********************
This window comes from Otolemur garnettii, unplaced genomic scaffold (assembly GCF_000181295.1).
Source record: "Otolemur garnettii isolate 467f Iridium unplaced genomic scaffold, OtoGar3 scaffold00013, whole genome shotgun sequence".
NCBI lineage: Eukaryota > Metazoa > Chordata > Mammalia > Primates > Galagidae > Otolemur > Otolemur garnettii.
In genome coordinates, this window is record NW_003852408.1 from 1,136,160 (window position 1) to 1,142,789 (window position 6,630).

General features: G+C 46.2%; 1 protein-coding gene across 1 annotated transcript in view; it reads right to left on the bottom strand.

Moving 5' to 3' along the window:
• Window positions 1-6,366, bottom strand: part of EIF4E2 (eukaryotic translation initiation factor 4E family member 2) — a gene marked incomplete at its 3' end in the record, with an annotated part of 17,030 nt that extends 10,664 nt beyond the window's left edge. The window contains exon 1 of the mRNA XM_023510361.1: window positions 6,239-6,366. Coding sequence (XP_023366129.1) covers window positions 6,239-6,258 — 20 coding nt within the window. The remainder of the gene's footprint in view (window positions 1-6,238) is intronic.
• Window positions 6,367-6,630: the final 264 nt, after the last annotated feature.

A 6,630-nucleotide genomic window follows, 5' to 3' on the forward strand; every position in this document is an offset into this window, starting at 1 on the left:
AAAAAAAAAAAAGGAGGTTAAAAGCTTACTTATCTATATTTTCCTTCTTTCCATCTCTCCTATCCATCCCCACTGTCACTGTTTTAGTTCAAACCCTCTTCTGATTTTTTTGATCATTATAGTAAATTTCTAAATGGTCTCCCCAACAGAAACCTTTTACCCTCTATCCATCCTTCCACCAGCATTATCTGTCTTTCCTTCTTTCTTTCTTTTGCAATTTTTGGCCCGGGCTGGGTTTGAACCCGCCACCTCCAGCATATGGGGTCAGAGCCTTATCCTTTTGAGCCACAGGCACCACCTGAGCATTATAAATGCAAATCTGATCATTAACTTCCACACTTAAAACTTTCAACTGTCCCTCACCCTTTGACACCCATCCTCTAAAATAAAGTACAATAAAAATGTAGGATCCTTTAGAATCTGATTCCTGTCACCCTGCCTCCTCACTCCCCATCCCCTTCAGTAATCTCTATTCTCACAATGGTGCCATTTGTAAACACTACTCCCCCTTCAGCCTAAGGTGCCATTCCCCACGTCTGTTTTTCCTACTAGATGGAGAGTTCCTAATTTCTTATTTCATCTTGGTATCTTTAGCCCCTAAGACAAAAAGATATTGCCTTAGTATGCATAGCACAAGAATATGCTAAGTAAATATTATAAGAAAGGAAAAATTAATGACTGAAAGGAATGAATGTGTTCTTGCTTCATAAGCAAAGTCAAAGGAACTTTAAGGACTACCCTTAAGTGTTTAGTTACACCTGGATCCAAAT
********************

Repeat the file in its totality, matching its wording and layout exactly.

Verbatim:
This window comes from Otolemur garnettii, unplaced genomic scaffold (assembly GCF_000181295.1).
Source record: "Otolemur garnettii isolate 467f Iridium unplaced genomic scaffold, OtoGar3 scaffold00013, whole genome shotgun sequence".
NCBI lineage: Eukaryota > Metazoa > Chordata > Mammalia > Primates > Galagidae > Otolemur > Otolemur garnettii.
In genome coordinates, this window is record NW_003852408.1 from 1,136,160 (window position 1) to 1,142,789 (window position 6,630).

General features: G+C 46.2%; 1 protein-coding gene across 1 annotated transcript in view; it reads right to left on the bottom strand.

Moving 5' to 3' along the window:
• Window positions 1-6,366, bottom strand: part of EIF4E2 (eukaryotic translation initiation factor 4E family member 2) — a gene marked incomplete at its 3' end in the record, with an annotated part of 17,030 nt that extends 10,664 nt beyond the window's left edge. The window contains exon 1 of the mRNA XM_023510361.1: window positions 6,239-6,366. Coding sequence (XP_023366129.1) covers window positions 6,239-6,258 — 20 coding nt within the window. The remainder of the gene's footprint in view (window positions 1-6,238) is intronic.
• Window positions 6,367-6,630: the final 264 nt, after the last annotated feature.

A 6,630-nucleotide genomic window follows, 5' to 3' on the forward strand; every position in this document is an offset into this window, starting at 1 on the left:
AAAAAAAAAAAAGGAGGTTAAAAGCTTACTTATCTATATTTTCCTTCTTTCCATCTCTCCTATCCATCCCCACTGTCACTGTTTTAGTTCAAACCCTCTTCTGATTTTTTTGATCATTATAGTAAATTTCTAAATGGTCTCCCCAACAGAAACCTTTTACCCTCTATCCATCCTTCCACCAGCATTATCTGTCTTTCCTTCTTTCTTTCTTTTGCAATTTTTGGCCCGGGCTGGGTTTGAACCCGCCACCTCCAGCATATGGGGTCAGAGCCTTATCCTTTTGAGCCACAGGCACCACCTGAGCATTATAAATGCAAATCTGATCATTAACTTCCACACTTAAAACTTTCAACTGTCCCTCACCCTTTGACACCCATCCTCTAAAATAAAGTACAATAAAAATGTAGGATCCTTTAGAATCTGATTCCTGTCACCCTGCCTCCTCACTCCCCATCCCCTTCAGTAATCTCTATTCTCACAATGGTGCCATTTGTAAACACTACTCCCCCTTCAGCCTAAGGTGCCATTCCCCACGTCTGTTTTTCCTACTAGATGGAGAGTTCCTAATTTCTTATTTCATCTTGGTATCTTTAGCCCCTAAGACAAAAAGATATTGCCTTAGTATGCATAGCACAAGAATATGCTAAGTAAATATTATAAGAAAGGAAAAATTAATGACTGAAAGGAATGAATGTGTTCTTGCTTCATAAGCAAAGTCAAAGGAACTTTAAGGACTACCCTTAAGTGTTTAGTTACACCTGGATCCAAAT